Written by Rich Forestano Friday, 14 January 2011 00:00
In case you were surfing it up, basking under the Maui sun or just under a rock the day after Christmas, the northeast was rocked by a snowstorm that dumped 18-20 inches of snow and delayed everything from the workweek, train times, flight departures and arrivals. New York City received harsh criticism for its handling of the storm; and Mineola heard much of the same.
The Village of Mineola’s Department of Public Works outlined the groups overall production and work on the snowstorm at last week’s board of trustees meeting. DPW Superintendent Tom Rini gave a report to the board.
The snow levels varied due to the high winds Nassau County received on Dec. 26-27, which created snowdrifts of up to three feet. Rini was at Village Hall during the first hours of the storm and already had “salt spreaders” and snowplows out.
“By noon time, we were treating the roads,” Rini said. “Snow was coming down pretty good. We treated it with salt and completed that and started calling in some of our plow operators.”
By 6 p.m. during the storm, the village was installing plows on the big trucks and hit the streets to plow more snow. “We had 13 trucks and two of our front end loaders out during the storm,” Rini stated. “There was a prediction at that point for the heaviest of snow coming between 9 p.m. and 1 a.m.”
According to Rini, Nassau County’s Office of Emergency Management (OEM) held teleconferences at 5 and 8 p.m. that evening. Rini said at the second conference, he was advised that Nassau County was pulling all their plows in at 9 p.m. and return to plowing at 1 a.m.
With fierce winds and difficult conditions, Rini made the decision to keep the village plows moving. Rini said that the problem was the rate of snow and wind velocity.
“We had already gotten a basic establishment on how wide we could make the roads at that point,” he said. “But at that point I was literally following two of my trucks down the road because we do it in tandem. We were plowing at that time from Jericho Turnpike to First Street, and by the time we turned around on First Street coming up the other way, it had looked like it hadn’t even been plowed.”
At times, Rini said there were people walking in the street, who he said drivers are informed to watch out for. Furthermore, cars left on the street were an issue, but tickets were not issued to cars on the street.
Mayor Larry Werther and Rini decided to not issue tickets that night. In total, Rini had workers out for approximately 28 hours. DPW plowed from 8 a.m. to noon on Dec. 28 as well.
Rini said between this storm and last year’s blizzard, 200 tons of salt were used.
“Conditions were worse than last years storm,” Rini said. “We had, if you recall, about 20 inches the week before Christmas last year. The amount of wind driven snow this year made it difficult to operate. We did receive a few phone calls asking why we didn’t get curb to curb like we normally do. It was very difficult to do so when you couldn’t even feel for the curb. We would go down the road and plow and turn back to only find the street full of snow again.”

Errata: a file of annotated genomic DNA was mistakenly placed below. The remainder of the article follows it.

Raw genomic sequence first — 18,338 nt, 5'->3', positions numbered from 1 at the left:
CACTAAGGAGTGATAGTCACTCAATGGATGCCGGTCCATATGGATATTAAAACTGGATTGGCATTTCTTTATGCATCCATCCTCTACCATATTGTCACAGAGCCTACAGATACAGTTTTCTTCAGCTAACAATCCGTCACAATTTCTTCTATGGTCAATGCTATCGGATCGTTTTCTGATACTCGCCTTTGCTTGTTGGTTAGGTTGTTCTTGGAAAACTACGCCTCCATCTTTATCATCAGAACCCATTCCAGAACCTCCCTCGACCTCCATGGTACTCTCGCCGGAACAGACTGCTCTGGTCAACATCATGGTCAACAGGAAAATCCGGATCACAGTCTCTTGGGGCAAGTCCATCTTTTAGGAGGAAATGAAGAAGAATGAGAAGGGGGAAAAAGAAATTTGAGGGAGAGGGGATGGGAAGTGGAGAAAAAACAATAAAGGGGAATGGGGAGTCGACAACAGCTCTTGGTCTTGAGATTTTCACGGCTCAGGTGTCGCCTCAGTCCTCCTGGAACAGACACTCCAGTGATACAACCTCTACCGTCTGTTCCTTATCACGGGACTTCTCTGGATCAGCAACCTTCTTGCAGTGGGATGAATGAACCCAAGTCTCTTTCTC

Rini labeled the Nassau County roads as “impassable” during the night. There are a number of roads in the area that are the county’s responsibility, like the section of Second Street leading west toward Winthrop-University Hospital. On another note, the Mineola Fire Department had 50 firefighter’s stay overnight at the firehouse during the storm, according to Assistant Chief Jeffrey Clark.
“I did make the county aware that their streets were in bad shape,” Rini said. “We were down working in the railroad area and the hospital has a private contractor that deals with their snow removal. We were assisting each other.”
Village plows removed snow from the county road on Second Street leading to the hospital. Rini said this was at 6:18 a.m. in the morning when he made the call to OEM.
“Basically all of the county thoroughfares were not as clear as ours,” said Rini. A lot of calls we received were not on our roads. They were county roads.”
Other calls made their way to Village Hall on Wednesday, but not via a phone. Local residents who took issue with the village’s snow removal were at the podium to have their say.
“There was garbage all over the place by the businesses because of the snow,” Nancy Desorbo said. “Garbage bags were in the road because of the snow.”
Desorbo supplied the board of trustees with photos to state her claim. Werther stated that garbage from commercial businesses has to be refrigerated on the weekends, since village garbage pickup does not occur on Saturdays. Furthermore, that he would reach out to the businesses that are responsible for misplaced garbage.
“This is not Tom Rini’s fault,” she said. “I’ve called him many times and he’s helped me. But it’s a disgrace to think that this village on the holiest, highest holidays of the year, for two straight weekends looked like the sixth borough of New York City.”
Werther said that he questions why these people put the garbage where they did. “One of the strip malls I see in these pictures is up on Pennsylvania Avenue. That person is supposed to put their garbage in the back of the establishment. So we have a situation here where they put a couch out. How can you have a couch out in front of a strip of stores?”
Local resident David Keefe, who says he’s a frequent “walker” of the village, says some of the sidewalks are still impassable. “You have people walking from the clear part of the sidewalk into the street because the sidewalk is still covered with ice and snow,” he said. “Someone is bound to get hurt.”